We’ll admit that we are a little obsessed about poop. More specifically, our veterinarians obsess about the parasites that it can contains. There is a surprising amount of important information about intestinal parasites. Unfortunately, intestinal parasites do not often get the attention and respect they deserve as a cause of illness in our four-legged family members. For instance, we often hear talk about giving monthly heartworm preventative without understanding which intestinal parasites that prevention covers. Some heartworm preventatives do not cover for certain intestinal parasites. Fecal checks are recommended routinely, but not all forms of testing are the same. The more you know, the better you are able to care for your pet. In this blog, we are going to outline only the most common intestinal parasites that our vets see.
Image Credit: CDC
Hookworms are a type of intestinal parasite that are endemic throughout the US. They are particularly prevalent in the hot, humid regions such as Florida. In fact, in a survey conducted, it was found that approximately 36% of dogs in the southeastern United States tested positive for hookworms. In Hillsborough County alone last year there were roughly 1,800 cases of hookworms. These are only the cases that actually make it to the vet. It is very important to note that hookworms are a zoonotic disease. This means that they can be transmitted from dogs or cats to people. Here are some of the key facts about hookworms and and how you can protect your pets:
How does my pet get hookworms?
There are several different ways that pets can be exposed to hookworms.
- From the Environment: Most adult hookworms live in the small intestines of dogs and cats and shed eggs into the environment through the feces. These eggs then grow into a particular larval stage. These larvae enter a new host (dog or cat) by being ingested or penetrating the dog/cat’s skin. An animal may ingest the larvae by eating contaminated plant material, or even licking their paws after going for a walk. If larvae are living in the grass or dirt where pets live and play, they may also enter through the skin and migrate through the body.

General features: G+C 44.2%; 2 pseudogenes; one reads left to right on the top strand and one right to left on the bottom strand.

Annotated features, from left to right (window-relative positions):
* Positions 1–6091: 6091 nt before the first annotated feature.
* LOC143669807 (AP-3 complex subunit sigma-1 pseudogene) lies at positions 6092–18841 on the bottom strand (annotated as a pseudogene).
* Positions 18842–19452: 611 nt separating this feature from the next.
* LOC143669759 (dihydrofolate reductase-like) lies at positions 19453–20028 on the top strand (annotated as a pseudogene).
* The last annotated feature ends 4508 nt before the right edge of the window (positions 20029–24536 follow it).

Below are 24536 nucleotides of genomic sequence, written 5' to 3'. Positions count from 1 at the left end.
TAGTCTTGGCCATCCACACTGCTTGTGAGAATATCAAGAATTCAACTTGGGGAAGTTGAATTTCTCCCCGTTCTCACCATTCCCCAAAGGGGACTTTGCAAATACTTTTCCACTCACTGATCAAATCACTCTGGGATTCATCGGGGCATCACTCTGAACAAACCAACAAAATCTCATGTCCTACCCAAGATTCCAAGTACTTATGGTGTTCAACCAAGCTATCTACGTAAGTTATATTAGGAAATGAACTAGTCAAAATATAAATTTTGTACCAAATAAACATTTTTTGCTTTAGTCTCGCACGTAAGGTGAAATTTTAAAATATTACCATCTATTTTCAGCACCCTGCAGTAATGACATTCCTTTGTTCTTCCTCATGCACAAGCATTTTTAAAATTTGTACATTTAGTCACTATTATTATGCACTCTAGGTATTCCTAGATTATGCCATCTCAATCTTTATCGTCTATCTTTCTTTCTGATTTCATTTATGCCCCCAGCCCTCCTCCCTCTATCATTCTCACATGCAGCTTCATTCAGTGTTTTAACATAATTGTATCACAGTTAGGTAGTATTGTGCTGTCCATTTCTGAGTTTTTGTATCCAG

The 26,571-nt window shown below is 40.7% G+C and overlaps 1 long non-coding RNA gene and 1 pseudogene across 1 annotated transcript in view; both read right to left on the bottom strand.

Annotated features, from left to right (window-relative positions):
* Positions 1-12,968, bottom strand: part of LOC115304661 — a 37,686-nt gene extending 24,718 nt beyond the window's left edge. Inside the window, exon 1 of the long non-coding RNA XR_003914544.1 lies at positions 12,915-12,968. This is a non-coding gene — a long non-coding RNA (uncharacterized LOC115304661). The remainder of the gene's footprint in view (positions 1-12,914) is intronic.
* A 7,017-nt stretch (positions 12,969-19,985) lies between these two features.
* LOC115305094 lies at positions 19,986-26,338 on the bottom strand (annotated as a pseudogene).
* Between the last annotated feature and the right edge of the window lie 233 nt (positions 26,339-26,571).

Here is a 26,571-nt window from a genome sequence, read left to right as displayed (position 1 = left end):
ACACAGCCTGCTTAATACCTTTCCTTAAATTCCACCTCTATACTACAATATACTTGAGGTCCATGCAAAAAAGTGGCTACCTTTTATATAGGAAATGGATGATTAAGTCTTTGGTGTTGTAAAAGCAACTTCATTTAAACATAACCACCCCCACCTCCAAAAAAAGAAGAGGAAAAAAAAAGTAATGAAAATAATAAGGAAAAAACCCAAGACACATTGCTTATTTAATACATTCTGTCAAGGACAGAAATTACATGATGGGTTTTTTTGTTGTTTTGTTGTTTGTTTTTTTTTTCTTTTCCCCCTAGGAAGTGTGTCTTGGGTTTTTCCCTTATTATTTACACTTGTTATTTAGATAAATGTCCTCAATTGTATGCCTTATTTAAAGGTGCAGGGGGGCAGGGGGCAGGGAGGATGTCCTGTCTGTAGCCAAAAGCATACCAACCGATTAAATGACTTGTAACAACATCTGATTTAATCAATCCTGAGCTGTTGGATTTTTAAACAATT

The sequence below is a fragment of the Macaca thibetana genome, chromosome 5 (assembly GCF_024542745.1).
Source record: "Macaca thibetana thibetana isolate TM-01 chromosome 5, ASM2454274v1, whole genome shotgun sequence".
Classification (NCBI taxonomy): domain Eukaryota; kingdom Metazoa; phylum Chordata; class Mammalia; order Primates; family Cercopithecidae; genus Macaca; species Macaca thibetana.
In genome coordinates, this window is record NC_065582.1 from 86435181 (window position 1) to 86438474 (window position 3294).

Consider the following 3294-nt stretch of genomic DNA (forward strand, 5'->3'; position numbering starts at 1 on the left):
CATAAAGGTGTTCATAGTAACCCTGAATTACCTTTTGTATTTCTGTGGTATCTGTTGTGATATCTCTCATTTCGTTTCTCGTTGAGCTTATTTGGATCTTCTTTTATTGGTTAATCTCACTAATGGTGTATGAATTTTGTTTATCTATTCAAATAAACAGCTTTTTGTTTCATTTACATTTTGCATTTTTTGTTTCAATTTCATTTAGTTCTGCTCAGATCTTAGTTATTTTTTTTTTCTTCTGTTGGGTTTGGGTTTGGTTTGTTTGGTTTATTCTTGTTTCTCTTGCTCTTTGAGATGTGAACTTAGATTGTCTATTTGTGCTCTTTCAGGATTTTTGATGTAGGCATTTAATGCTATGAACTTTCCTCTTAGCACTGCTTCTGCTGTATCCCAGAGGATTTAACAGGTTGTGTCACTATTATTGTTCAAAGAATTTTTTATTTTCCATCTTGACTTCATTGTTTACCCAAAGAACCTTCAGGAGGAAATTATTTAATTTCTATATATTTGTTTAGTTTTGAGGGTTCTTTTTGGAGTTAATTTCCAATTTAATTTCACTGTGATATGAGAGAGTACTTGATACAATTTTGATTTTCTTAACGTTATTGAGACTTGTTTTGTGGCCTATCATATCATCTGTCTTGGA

- From other Animals: There are some animals that can become infected by hookworms, but are not considered a primary host. The worms typically do not develop to adults inside of these animals, but may stay dormant. If a dog or a cat ingests tissue from this animal, they may become infected with hookworms this way as well.
- From their Mother: Two key features of hookworms are their ability to migrate to areas outside of the intestines and to lie dormant. In adult dogs, these worms may live for years in a stage of arrested development. Once a dog becomes pregnant, these dormant worms may activate and accumulate in the mammary glands. They are then secreted in the milk to the puppies during nursing.
Image Credit: CDC
What do hookworms do?
Because hookworms can travel to multiple sites in the body, there are many ways they can cause illness. Hookworms attach to the inner lining of the intestines and feed on blood, so one of the most well-recognized issues is life-threatening low red blood cell counts (anemia), particularly in puppies. Puppies infected with hookworms may be weak, unable to gain weight, have a poor hair coat, become dehydrated and have dark, tarry diarrhea. Eventually, if left unchecked, puppies may die from hookworms. Almost every veterinarian has a story about a puppy that comes in looking white because they have lost so much blood to hookworms.
Adult dogs may harbor small numbers of worms without any signs, but if they acquire many worms over a short period of time, they may exhibit the same symptoms as puppies. With hookworms migrating to the lungs, respiratory disease with a cough and/or pneumonia can also develop.
Finally, hookworms may enter the body of dogs and cats through the skin. Severe redness, swelling, itchiness and secondary infections may occur where these larvae enter and migrate (usually around the feet).
How do I know if my pet has hookworms?
The traditional way to check for hookworms is to have a veterinary technician look for the presence of hookworm eggs in a fecal sample. These eggs are microscopic, and therefore, can only be visualized through a microscope. There are 3 different methods for checking for eggs, which are detailed below. There are some limitations to looking only for hookworm eggs. The first limitation is that hookworms usually take a minimum of 2-3 weeks to mature to adults and produce eggs, so early infections may not be noticed when only looking for hookworm eggs. Second, if a pet only has a few hookworms, or they are only female or only male hookworms, no eggs may be produced even though there are adults causing disease. Finally, if a pet consumes hookworm eggs from the environment, these eggs will never grow into adult hookworms in that pet, but may still be detected in a fecal sample resulting in a false positive. For these reasons an additional test, called the antigen test, is recommended as well, and is listed below.
1. Fecal by direct smear: This is where a very tiny fecal sample is taken is mixed with a small amount of solution directly on a glass slide and examined under the microscope. This is the fastest test method, but is highly inaccurate, missing up to 75% of positive dogs.